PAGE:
Directed by Josh Rushing, a veteran Marine Corps media spokesman, “SPIN: The Art of Selling War” is an investigative documentary that looks at the standard justification for going to war by the American administrations of past and present.
Officially, of course, the national bird of the United States is that half-a-peace-sign that Philadelphia sports fans like to hold up at opposing teams. But unofficially, the film National Bird has it right: the national bird is a killer drone.
Countering military recruitment in the nation’s high schools confronts an ugly mix of a distinctively American brand of institutionalized violence, racism, militarism, nationalism, classism, and sexism. It confronts the greatest problems in American society.
On Memorial Day, politicians will speak at ceremonies all over the country and repeat their favorite mantra: “Support the troops.” This pledge is hammered into the American psyche at every turn. But there is a hidden, dark history that shows that the politicians are in fact no friend to service members–but their greatest enemy. An easy way to prove this truth is to look at how they so quickly betray and abandon their soldiers after purposely ruining their lives, and even after using them as literal lab rats.
In this episode of Days of Revolt, Chris Hedges interviews two veterans of the US wars in Iraq and Afghanistan, Michael Hanes and Rory Fanning. They lament the brutality of the American military presence, which they say creates the conditions for terrorism and fuels attacks in places like Brussels. They also speak out about the painful struggle of coping with PTSD, and the alienation faced by many soldiers when they come home.
Part 5 of the award-winning 1983 series, written, produced, and presented by renowned Canadian historian Gwynne Dyer. This episode concerns the interaction of conventional and nuclear war, and how one becomes another.
Part 4 of the brilliant seven-part miniseries on war by renowned Canadian historian Gwynne Dyer. Originally broadcast in 1983. This episode investigates how the structure and operation of the international system interacts with war.
Part 3 of the award winning series on the relationship of war, culture, and society, written and hosted by Canadian historian Gwynne Dyer. This episode focuses on the role of officers in the military, and the relationships between soldiers, officers, and society.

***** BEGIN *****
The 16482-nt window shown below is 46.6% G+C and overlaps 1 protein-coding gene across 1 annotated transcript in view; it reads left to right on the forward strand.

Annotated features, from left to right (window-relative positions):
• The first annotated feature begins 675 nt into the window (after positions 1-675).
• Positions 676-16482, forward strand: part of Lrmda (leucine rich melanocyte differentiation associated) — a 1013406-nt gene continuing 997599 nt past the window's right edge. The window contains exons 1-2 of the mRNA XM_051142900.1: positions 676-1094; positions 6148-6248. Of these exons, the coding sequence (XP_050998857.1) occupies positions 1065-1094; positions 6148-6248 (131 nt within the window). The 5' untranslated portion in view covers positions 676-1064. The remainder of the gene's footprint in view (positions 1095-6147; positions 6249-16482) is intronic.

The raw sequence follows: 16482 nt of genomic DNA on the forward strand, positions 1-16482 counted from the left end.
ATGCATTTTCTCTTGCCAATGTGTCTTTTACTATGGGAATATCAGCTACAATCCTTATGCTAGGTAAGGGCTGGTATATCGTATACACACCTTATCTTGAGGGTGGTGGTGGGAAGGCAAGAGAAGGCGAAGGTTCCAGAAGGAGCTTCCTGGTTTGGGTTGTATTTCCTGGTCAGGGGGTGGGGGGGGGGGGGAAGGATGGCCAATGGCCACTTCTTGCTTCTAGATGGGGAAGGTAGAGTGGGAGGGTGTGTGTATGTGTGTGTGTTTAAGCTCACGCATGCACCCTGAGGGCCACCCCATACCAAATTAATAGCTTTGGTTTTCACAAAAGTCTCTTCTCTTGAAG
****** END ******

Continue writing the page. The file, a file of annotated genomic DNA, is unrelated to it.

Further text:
Part 1 of the outstanding National Film Board of Canada/Gwynne Dyer series shown on PBS in 1983, in which renowned historian Gwynne Dyer traces the evolution of warfare from earlier ages to the Total War of the Twentieth Century.
This is the most important blog post on Dandelion Salad. Please pass this on to anyone you know who may be considering enlisting as a soldier (mercenary). Stop them from selling their souls.
First is a list of the best videos with a description of the video followed by the link. Next is a short list of article links, then the archive of posts for “Before You Enlist” and websites for more information.
Any student of history knows that many of the problems the Middle East and Africa are now experiencing stem from the Great Powers having parcelled up the land, drawn borders where none had existed and put into power various friendly leaders in the aftermath of World War I. That includes the failures of Western actions in Iraq and Libya, and the ongoing failure of Syria, the West’s refusal to accept a popular President in Bashar al Assad and its efforts to undermine him, resulting in a horrific humanitarian mess.
Image by United States Marine Corps Official Page via Flickr
The US Special Forces is a bizarrely gendered world, as I found out when I joined it to write a book about war. This all-male bastion is sexualized in a truly perverted way, particularly in its methods for turning young men into killers on command.
Being the epitome of patriarchy, the military creates soldiers by forcing them into the role of the lowliest creatures in patriarchy: women. The recruits’ sense of personal power is stripped away, and they are required to obey commands from the men higher in the hierarchy and do the military’s “housework”: Continue reading →